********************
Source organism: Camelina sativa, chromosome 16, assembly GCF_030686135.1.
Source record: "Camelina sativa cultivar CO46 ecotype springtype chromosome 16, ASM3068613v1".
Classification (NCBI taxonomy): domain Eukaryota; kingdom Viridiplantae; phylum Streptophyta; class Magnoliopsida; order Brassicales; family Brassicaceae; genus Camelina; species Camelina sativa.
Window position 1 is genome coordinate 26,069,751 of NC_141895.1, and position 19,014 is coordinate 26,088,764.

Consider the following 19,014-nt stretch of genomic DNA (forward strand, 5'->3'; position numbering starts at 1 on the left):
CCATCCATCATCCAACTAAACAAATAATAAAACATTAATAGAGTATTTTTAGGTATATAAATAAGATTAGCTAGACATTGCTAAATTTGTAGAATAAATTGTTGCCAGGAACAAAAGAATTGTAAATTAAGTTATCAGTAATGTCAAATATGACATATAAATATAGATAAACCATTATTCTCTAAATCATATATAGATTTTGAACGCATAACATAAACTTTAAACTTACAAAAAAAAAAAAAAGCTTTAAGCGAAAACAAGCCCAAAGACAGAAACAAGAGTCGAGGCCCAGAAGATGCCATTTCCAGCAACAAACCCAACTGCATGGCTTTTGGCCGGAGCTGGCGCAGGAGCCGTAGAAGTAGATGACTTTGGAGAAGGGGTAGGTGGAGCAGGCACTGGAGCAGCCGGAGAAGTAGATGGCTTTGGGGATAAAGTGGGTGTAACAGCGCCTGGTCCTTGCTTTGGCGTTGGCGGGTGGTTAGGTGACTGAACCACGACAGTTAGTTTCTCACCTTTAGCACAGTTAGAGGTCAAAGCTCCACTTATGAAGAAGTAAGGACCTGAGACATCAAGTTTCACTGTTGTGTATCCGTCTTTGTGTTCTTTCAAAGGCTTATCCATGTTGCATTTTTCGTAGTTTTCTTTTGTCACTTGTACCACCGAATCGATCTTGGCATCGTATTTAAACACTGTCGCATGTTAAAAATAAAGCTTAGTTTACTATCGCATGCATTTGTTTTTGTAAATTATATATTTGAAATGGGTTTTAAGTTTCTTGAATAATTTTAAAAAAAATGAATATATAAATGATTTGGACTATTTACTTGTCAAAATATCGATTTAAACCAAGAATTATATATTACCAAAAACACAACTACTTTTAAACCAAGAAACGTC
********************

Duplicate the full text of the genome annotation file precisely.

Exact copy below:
Source organism: Camelina sativa, chromosome 16, assembly GCF_030686135.1.
Source record: "Camelina sativa cultivar CO46 ecotype springtype chromosome 16, ASM3068613v1".
Classification (NCBI taxonomy): domain Eukaryota; kingdom Viridiplantae; phylum Streptophyta; class Magnoliopsida; order Brassicales; family Brassicaceae; genus Camelina; species Camelina sativa.
Window position 1 is genome coordinate 26,069,751 of NC_141895.1, and position 19,014 is coordinate 26,088,764.

Consider the following 19,014-nt stretch of genomic DNA (forward strand, 5'->3'; position numbering starts at 1 on the left):
CCATCCATCATCCAACTAAACAAATAATAAAACATTAATAGAGTATTTTTAGGTATATAAATAAGATTAGCTAGACATTGCTAAATTTGTAGAATAAATTGTTGCCAGGAACAAAAGAATTGTAAATTAAGTTATCAGTAATGTCAAATATGACATATAAATATAGATAAACCATTATTCTCTAAATCATATATAGATTTTGAACGCATAACATAAACTTTAAACTTACAAAAAAAAAAAAAAGCTTTAAGCGAAAACAAGCCCAAAGACAGAAACAAGAGTCGAGGCCCAGAAGATGCCATTTCCAGCAACAAACCCAACTGCATGGCTTTTGGCCGGAGCTGGCGCAGGAGCCGTAGAAGTAGATGACTTTGGAGAAGGGGTAGGTGGAGCAGGCACTGGAGCAGCCGGAGAAGTAGATGGCTTTGGGGATAAAGTGGGTGTAACAGCGCCTGGTCCTTGCTTTGGCGTTGGCGGGTGGTTAGGTGACTGAACCACGACAGTTAGTTTCTCACCTTTAGCACAGTTAGAGGTCAAAGCTCCACTTATGAAGAAGTAAGGACCTGAGACATCAAGTTTCACTGTTGTGTATCCGTCTTTGTGTTCTTTCAAAGGCTTATCCATGTTGCATTTTTCGTAGTTTTCTTTTGTCACTTGTACCACCGAATCGATCTTGGCATCGTATTTAAACACTGTCGCATGTTAAAAATAAAGCTTAGTTTACTATCGCATGCATTTGTTTTTGTAAATTATATATTTGAAATGGGTTTTAAGTTTCTTGAATAATTTTAAAAAAAATGAATATATAAATGATTTGGACTATTTACTTGTCAAAATATCGATTTAAACCAAGAATTATATATTACCAAAAACACAACTACTTTTAAACCAAGAAACGTC